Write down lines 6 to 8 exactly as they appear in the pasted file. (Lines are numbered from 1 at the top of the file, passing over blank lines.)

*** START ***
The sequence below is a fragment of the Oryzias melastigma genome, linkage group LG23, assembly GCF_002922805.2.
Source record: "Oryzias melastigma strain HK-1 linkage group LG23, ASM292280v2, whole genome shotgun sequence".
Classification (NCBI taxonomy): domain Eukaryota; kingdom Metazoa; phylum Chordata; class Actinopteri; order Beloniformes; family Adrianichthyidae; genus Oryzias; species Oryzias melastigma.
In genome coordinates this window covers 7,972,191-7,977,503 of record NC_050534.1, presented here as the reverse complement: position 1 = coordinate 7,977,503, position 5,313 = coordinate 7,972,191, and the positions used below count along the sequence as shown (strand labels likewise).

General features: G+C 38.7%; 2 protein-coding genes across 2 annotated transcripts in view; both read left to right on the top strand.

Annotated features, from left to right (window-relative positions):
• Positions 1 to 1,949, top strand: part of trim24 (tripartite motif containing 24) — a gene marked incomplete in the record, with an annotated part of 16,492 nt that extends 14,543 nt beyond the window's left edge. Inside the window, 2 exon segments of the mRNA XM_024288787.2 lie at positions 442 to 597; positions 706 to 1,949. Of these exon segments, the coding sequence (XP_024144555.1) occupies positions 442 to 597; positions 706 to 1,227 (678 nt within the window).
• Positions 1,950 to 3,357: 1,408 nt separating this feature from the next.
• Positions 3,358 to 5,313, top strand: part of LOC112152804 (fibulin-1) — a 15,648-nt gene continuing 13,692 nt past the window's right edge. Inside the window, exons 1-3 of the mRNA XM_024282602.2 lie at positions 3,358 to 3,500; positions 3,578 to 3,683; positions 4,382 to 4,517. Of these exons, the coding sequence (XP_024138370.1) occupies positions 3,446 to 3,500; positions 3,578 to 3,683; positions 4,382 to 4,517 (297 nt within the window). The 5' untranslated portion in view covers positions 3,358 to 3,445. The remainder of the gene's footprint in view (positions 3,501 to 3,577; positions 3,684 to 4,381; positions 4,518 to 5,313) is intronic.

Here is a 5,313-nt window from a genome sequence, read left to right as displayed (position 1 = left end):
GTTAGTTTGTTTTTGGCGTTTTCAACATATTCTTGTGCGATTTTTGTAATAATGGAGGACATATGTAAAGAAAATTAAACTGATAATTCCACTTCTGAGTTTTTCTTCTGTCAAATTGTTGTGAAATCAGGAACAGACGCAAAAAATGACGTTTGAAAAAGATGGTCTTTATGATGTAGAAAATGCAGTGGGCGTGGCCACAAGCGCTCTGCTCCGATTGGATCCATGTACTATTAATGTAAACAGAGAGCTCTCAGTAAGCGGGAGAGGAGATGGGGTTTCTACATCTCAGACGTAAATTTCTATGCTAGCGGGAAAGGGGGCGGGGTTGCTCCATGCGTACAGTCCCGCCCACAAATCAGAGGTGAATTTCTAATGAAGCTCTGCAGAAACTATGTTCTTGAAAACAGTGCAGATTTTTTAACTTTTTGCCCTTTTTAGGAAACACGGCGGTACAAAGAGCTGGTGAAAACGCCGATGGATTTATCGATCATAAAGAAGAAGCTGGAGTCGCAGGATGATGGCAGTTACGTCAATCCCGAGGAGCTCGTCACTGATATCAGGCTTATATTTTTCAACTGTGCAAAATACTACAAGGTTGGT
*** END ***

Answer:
Annotated features, from left to right (window-relative positions):
• Positions 1 to 1,949, top strand: part of trim24 (tripartite motif containing 24) — a gene marked incomplete in the record, with an annotated part of 16,492 nt that extends 14,543 nt beyond the window's left edge. Inside the window, 2 exon segments of the mRNA XM_024288787.2 lie at positions 442 to 597; positions 706 to 1,949. Of these exon segments, the coding sequence (XP_024144555.1) occupies positions 442 to 597; positions 706 to 1,227 (678 nt within the window).
• Positions 1,950 to 3,357: 1,408 nt separating this feature from the next.